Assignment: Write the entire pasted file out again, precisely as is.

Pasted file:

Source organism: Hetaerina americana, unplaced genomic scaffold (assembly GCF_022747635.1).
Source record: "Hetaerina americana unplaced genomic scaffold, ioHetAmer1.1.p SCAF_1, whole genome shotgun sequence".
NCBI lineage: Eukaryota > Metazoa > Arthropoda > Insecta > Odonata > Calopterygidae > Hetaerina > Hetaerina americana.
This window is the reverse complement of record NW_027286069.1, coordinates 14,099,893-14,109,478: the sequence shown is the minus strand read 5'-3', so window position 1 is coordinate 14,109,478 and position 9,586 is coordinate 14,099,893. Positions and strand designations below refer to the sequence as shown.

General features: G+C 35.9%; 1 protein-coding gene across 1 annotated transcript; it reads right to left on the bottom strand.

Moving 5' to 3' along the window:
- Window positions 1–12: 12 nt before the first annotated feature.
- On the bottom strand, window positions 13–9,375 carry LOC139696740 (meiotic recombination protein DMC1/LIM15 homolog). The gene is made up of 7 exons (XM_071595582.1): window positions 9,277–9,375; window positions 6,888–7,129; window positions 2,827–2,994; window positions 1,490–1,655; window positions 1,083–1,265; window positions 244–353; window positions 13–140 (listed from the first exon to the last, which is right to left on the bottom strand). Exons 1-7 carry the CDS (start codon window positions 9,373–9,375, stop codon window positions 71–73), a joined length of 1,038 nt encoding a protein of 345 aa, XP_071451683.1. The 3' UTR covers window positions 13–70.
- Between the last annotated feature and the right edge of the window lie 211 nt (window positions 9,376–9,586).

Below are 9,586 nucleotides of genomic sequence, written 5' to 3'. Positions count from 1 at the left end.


Source organism: Hetaerina americana, unplaced genomic scaffold (assembly GCF_022747635.1).
Source record: "Hetaerina americana unplaced genomic scaffold, ioHetAmer1.1.p SCAF_1, whole genome shotgun sequence".
NCBI lineage: Eukaryota > Metazoa > Arthropoda > Insecta > Odonata > Calopterygidae > Hetaerina > Hetaerina americana.
This window is the reverse complement of record NW_027286069.1, coordinates 14,099,893-14,109,478: the sequence shown is the minus strand read 5'-3', so window position 1 is coordinate 14,109,478 and position 9,586 is coordinate 14,099,893. Positions and strand designations below refer to the sequence as shown.

General features: G+C 35.9%; 1 protein-coding gene across 1 annotated transcript; it reads right to left on the bottom strand.

Moving 5' to 3' along the window:
- Window positions 1–12: 12 nt before the first annotated feature.
- On the bottom strand, window positions 13–9,375 carry LOC139696740 (meiotic recombination protein DMC1/LIM15 homolog). The gene is made up of 7 exons (XM_071595582.1): window positions 9,277–9,375; window positions 6,888–7,129; window positions 2,827–2,994; window positions 1,490–1,655; window positions 1,083–1,265; window positions 244–353; window positions 13–140 (listed from the first exon to the last, which is right to left on the bottom strand). Exons 1-7 carry the CDS (start codon window positions 9,373–9,375, stop codon window positions 71–73), a joined length of 1,038 nt encoding a protein of 345 aa, XP_071451683.1. The 3' UTR covers window positions 13–70.
- Between the last annotated feature and the right edge of the window lie 211 nt (window positions 9,376–9,586).

Below are 9,586 nucleotides of genomic sequence, written 5' to 3'. Positions count from 1 at the left end.